Extremists in Middle Eastern countries have found a new way to target those who believe in Jesus through social media.
According to Open Doors USA, a nonprofit persecution watch group, terrorists hack into Christian’s Facebook accounts and post blasphemous messages against Islam to their feeds. Because criticism of Islam is against the law, these believers are arrested or experience heavy persecution.
An example is a 26-year-old Christian man named Fady Youssef Todary, who lives in Egypt. When he logged into his account, he discovered a message that he didn’t write on his Facebook account. He quickly posted a video explaining that his account had been hacked.
But the damage had been done and almost 100 people attacked his family’s home in Minya, south of Cairo. His parents successfully evaded the mob, but the home and all inside of it was destroyed. Police quickly calmed down the group, arresting some of the attackers. However, a few days later, the police returned to arrest Todary, his 19-year-old brother, and two of his uncles.
Todary’s family members have since been released, but Todary still waits for his trial.
Father Soliman, a local priest who knows Todary well, told Open Doors, “I know Fady very well. He is a peaceful person, and he would never post something negative about Islam. But there are people whose aim it is to fire up conflict between Christians and Muslims in this country.”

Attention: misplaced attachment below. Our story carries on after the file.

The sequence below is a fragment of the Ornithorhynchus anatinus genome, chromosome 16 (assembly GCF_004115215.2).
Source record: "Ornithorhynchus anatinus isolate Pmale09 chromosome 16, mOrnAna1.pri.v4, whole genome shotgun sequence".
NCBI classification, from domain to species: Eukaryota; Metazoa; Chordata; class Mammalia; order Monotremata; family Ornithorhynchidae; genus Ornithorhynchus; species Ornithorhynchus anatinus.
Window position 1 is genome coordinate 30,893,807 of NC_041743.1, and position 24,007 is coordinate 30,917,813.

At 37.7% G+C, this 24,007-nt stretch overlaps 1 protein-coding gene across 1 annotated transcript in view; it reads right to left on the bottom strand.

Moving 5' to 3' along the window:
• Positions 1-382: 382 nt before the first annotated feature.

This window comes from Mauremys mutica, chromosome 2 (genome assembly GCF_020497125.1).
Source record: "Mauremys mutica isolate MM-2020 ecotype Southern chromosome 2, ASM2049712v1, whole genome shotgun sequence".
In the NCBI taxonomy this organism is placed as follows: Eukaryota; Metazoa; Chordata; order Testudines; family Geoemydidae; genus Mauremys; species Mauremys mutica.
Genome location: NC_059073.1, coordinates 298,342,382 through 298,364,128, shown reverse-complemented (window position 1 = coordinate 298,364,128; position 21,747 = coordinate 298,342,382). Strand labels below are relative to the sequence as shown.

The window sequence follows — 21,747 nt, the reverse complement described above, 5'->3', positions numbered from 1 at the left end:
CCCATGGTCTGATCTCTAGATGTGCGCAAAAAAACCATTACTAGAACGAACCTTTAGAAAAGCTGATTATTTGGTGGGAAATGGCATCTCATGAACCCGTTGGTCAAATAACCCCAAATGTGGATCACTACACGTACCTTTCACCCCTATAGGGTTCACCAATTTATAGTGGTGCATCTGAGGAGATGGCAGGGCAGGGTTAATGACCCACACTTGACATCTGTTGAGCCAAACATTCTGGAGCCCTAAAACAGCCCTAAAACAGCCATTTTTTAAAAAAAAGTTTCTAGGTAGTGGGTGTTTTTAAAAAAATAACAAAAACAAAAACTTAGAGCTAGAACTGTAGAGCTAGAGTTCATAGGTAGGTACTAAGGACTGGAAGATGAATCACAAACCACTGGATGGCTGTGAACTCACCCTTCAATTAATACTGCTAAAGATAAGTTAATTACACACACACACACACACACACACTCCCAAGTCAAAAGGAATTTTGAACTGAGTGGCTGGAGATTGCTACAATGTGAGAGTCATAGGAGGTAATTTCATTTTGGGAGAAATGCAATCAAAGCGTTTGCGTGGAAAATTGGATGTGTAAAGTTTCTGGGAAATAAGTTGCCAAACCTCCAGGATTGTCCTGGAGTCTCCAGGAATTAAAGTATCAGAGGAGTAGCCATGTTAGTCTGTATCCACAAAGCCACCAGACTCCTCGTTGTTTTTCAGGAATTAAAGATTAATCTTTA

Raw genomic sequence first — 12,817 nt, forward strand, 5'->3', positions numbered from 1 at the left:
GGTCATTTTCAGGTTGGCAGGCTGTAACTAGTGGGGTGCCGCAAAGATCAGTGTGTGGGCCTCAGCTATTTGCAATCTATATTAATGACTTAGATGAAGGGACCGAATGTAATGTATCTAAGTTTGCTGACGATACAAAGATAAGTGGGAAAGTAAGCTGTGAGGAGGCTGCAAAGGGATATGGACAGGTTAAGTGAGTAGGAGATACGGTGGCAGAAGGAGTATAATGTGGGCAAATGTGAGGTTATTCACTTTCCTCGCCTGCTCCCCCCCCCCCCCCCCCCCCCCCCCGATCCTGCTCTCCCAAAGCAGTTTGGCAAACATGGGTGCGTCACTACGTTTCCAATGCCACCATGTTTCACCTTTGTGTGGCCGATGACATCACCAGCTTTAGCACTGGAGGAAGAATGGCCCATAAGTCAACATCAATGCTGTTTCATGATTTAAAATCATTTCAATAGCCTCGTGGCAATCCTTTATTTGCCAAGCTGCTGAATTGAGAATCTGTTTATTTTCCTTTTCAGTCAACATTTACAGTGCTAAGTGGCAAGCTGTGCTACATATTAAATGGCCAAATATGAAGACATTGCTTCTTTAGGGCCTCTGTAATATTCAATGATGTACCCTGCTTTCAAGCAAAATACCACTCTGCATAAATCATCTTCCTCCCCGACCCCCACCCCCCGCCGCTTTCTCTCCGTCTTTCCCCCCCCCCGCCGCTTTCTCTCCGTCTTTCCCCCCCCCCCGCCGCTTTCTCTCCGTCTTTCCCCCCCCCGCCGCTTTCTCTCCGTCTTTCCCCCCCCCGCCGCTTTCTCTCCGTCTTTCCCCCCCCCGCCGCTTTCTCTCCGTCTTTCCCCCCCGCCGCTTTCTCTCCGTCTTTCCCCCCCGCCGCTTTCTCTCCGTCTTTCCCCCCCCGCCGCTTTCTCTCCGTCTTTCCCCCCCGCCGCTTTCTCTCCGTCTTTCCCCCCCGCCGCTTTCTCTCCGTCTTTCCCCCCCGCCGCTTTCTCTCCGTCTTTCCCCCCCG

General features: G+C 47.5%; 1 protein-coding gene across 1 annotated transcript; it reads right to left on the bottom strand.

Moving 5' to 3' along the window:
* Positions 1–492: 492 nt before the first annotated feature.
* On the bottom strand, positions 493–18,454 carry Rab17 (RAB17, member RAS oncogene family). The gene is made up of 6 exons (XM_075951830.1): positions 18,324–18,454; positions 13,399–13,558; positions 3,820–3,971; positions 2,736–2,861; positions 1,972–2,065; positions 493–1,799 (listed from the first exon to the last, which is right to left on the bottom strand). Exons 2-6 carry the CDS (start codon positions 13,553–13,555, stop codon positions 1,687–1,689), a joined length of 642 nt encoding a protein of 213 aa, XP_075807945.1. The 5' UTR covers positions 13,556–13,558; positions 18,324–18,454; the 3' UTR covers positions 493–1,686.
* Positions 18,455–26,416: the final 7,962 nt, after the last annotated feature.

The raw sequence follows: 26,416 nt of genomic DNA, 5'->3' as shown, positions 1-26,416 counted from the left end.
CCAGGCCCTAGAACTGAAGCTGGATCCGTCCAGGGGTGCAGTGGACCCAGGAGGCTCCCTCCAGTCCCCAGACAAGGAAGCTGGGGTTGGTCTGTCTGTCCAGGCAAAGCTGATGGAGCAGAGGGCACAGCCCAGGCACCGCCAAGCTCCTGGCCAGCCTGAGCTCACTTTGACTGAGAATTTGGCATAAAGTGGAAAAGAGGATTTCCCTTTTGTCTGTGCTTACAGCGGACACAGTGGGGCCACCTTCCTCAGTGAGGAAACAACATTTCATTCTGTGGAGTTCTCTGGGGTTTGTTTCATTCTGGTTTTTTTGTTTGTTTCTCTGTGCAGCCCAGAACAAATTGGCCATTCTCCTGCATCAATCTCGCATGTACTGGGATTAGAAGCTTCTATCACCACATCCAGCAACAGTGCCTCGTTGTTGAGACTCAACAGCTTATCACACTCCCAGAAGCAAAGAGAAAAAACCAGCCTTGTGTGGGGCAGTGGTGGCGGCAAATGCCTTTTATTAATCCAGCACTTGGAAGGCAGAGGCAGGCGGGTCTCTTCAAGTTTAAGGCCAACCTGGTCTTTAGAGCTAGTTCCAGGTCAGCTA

Unfortunately, this experience is not unique to many Christians living in the Middle East. In December 2018, Open Doors discovered a similar incident that resulted in a jail sentence for three years for a believer who allegedly insulted Islam in a Facebook post.
The trend is a “real cause for concern.” Open Doors analyst Michael Bosch has noticed a pattern with the incidents. “First, Christians are accused of insulting or threatening Islam. Next, they are attacked, their properties destroyed, and sometimes they are driven out of their houses.
“Then the authorities intervene, calming down the situation by arresting and prosecuting Christians for the alleged ‘crime.’”
Photo courtesy: Joshua Hoehne/Unsplash
Mikaela Mathews is a freelance writer and editor based in Dallas, TX. She was the editor of a local magazine and a contributing writer for the Galveston Daily News and Spirit Magazine. She blogs at mikaelamathews.com.